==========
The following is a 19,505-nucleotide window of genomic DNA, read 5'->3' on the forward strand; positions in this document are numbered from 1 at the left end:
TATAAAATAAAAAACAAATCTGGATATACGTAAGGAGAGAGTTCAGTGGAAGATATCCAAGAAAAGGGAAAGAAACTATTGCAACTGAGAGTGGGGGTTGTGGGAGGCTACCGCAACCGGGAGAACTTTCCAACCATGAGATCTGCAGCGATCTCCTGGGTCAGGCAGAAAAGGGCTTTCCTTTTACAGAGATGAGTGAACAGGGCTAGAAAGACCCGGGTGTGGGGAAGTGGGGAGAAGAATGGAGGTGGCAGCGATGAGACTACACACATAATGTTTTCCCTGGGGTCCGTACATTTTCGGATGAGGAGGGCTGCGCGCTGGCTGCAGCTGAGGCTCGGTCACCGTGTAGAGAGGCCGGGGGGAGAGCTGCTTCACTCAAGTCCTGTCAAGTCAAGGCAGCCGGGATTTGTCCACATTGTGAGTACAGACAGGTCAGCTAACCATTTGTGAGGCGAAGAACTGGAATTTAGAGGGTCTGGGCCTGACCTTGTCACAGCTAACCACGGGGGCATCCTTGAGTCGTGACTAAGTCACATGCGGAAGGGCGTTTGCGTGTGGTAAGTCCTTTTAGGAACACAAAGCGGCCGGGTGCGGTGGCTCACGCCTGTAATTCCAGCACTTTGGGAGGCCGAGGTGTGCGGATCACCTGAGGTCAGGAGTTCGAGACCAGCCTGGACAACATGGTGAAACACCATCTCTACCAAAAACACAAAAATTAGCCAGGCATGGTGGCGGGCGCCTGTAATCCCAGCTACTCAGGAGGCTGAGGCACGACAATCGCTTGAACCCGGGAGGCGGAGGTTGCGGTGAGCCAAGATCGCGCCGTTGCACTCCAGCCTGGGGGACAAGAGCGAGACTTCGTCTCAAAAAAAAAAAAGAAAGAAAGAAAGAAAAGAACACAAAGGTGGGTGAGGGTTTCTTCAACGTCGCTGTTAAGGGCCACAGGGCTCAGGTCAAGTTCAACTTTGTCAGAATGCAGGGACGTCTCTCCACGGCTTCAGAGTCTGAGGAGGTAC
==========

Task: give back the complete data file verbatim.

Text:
The following is a 19,505-nucleotide window of genomic DNA, read 5'->3' on the forward strand; positions in this document are numbered from 1 at the left end:
TATAAAATAAAAAACAAATCTGGATATACGTAAGGAGAGAGTTCAGTGGAAGATATCCAAGAAAAGGGAAAGAAACTATTGCAACTGAGAGTGGGGGTTGTGGGAGGCTACCGCAACCGGGAGAACTTTCCAACCATGAGATCTGCAGCGATCTCCTGGGTCAGGCAGAAAAGGGCTTTCCTTTTACAGAGATGAGTGAACAGGGCTAGAAAGACCCGGGTGTGGGGAAGTGGGGAGAAGAATGGAGGTGGCAGCGATGAGACTACACACATAATGTTTTCCCTGGGGTCCGTACATTTTCGGATGAGGAGGGCTGCGCGCTGGCTGCAGCTGAGGCTCGGTCACCGTGTAGAGAGGCCGGGGGGAGAGCTGCTTCACTCAAGTCCTGTCAAGTCAAGGCAGCCGGGATTTGTCCACATTGTGAGTACAGACAGGTCAGCTAACCATTTGTGAGGCGAAGAACTGGAATTTAGAGGGTCTGGGCCTGACCTTGTCACAGCTAACCACGGGGGCATCCTTGAGTCGTGACTAAGTCACATGCGGAAGGGCGTTTGCGTGTGGTAAGTCCTTTTAGGAACACAAAGCGGCCGGGTGCGGTGGCTCACGCCTGTAATTCCAGCACTTTGGGAGGCCGAGGTGTGCGGATCACCTGAGGTCAGGAGTTCGAGACCAGCCTGGACAACATGGTGAAACACCATCTCTACCAAAAACACAAAAATTAGCCAGGCATGGTGGCGGGCGCCTGTAATCCCAGCTACTCAGGAGGCTGAGGCACGACAATCGCTTGAACCCGGGAGGCGGAGGTTGCGGTGAGCCAAGATCGCGCCGTTGCACTCCAGCCTGGGGGACAAGAGCGAGACTTCGTCTCAAAAAAAAAAAAGAAAGAAAGAAAGAAAAGAACACAAAGGTGGGTGAGGGTTTCTTCAACGTCGCTGTTAAGGGCCACAGGGCTCAGGTCAAGTTCAACTTTGTCAGAATGCAGGGACGTCTCTCCACGGCTTCAGAGTCTGAGGAGGTAC